- Initial use cases posted - November 17, 2009
- Wiki, distribution list, and Subversion repository available - November 10, 2009
EdUnify is a set of core services enabling the universal registration, lookup, and invocation of web services allowing clients to find, access, and secure data exchange calls. EdUnify will address deployed, implemented, and abstract services. Deployed services are those that are operational and can be accessed on the web. Implemented services have been defined and implemented, but are not deployed and operational. Abstract services are typically either specifications or designs. Abstract services may or may not have implementations at any point in time. The high-level goals of EdUnify are to:
- open and secure access of structured information managed across distributed databases.
- compatibility with existing technologies, tools and applications.
- enable development of new technologies, tools and applications.
- connect disparate systems, applications and technologies.
- leverage internet connectivity.
- abstract services to buffer physical properties underlying data sources.
- utilize a common framework, protocols and semantics accepted by industry stakeholders.
- communicate data and processes securely, reinforced by reuse.
The specific technical goals of the task force are to:
- document use cases that articulate our goals
- design a registry with metadata about web services
- define the metadata about web services that is essential to maintain to achieve our goals
- design any integration services required to achieve our goals (for example, an ontology service)
- develop web service registration and registration maintenance processes that make sense for higher education
- prove the concept with reference implementations among participating organizations
- formalize specifications through PESC
- drive adoption within our organizations
Statement of the Problem
Across education, the utilization and effectiveness of data and information technologies is severely inhibited by access methods, differing protocols, non-standard payloads, varying data definitions, and inability to trust disparate applications stove piped by proprietary design. Billions of dollars are spent annually trying to move data across components employed by stakeholder computer systems. The current state of automation, with all its redundancy, unnecessary aggregation and inaccuracy render a tremendous burden on the educational investment society as a whole is making.
Policy, governance, research, teaching, administration, funding, and learning are all impacted. The unintended consequence of metered design without considering the external interchanges which contribute to additional obstacles and costs is avoidable. The accurate, authoritative and secure transmission of data spanning components and stakeholders would respect and reinforce autonomy and roles, by connection, rather than push the work around mentality that has been fostered by the industry fearful of data access, use and security.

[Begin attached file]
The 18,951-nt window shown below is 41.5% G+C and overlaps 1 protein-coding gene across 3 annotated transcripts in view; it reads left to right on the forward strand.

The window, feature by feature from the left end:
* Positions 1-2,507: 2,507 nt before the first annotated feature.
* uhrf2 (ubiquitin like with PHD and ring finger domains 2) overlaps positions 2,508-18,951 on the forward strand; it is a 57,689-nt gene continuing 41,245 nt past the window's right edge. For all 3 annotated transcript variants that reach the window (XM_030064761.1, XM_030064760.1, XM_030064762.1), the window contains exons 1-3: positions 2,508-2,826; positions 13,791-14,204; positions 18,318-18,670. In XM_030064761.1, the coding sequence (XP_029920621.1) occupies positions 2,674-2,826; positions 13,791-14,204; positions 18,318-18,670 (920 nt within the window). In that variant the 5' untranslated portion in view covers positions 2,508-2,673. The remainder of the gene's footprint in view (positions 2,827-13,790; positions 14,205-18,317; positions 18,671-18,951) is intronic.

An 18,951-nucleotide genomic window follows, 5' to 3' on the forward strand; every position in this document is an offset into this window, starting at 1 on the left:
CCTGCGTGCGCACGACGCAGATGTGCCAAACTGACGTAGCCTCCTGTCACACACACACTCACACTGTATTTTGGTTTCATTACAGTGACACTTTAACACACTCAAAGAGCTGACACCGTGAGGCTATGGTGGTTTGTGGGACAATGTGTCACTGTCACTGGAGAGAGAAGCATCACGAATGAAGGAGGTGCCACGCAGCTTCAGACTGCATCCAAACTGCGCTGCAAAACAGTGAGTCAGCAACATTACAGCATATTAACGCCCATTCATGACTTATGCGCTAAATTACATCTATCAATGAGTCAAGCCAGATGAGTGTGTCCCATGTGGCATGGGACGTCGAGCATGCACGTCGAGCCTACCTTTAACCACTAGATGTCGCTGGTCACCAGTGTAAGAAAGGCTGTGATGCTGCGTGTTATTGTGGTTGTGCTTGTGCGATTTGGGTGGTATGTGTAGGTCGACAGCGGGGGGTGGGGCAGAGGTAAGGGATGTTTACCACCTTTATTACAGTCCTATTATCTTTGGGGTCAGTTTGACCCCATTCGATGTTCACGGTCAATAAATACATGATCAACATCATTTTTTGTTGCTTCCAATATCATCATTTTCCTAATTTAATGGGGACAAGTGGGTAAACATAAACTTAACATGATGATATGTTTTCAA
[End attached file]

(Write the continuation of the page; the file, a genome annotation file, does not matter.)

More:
The education industry spends approximately 4% of operating expenses on IT which approximates $50 Billion annually. Of that, approximately 50% or $25 Billion is spent supporting connections and movement of data across disparate applications inside and outside the institution poorly. Even with that much money spent to keep things band-aided together where funding has been applied, the ineffective use of technology is wasting away the capacity of tools and the investment in automation. Without addressing the challenge to bridge systems and components, we will be continually haunted by what could be, rather than what is. Automation can empower and serve the industry with innovation and unity in purpose. Thus, the call for EdUnify, to create a registry, lookup, and supporting services to enable applications and computer systems to seek and connect through a common abstract pipe following community developed methods, protocols, payloads and services promoted on a voluntary basis.
The following use cases demonstrate how EdUnify will help constituents achieve their objectives. Dave Moldoff to provide initial use cases...Ed Hauser and Steve Wheat will review and edit them as well.
- Access to Student and Faculty Data Services
- Electronic Publishing and Access to Institutional and Academic Data Services
- Course and Program Transferability Disclosure Services
- 21st Century Learners Spanning Multiple Institution Services
- Enabling Student Access their Data through Electronic Services
- Enabling New and Innovative Technologies to Support Teaching and Learning Services
- EdUnify Subversion Repository
- Technical Design Documentation
- December 17/18, 2009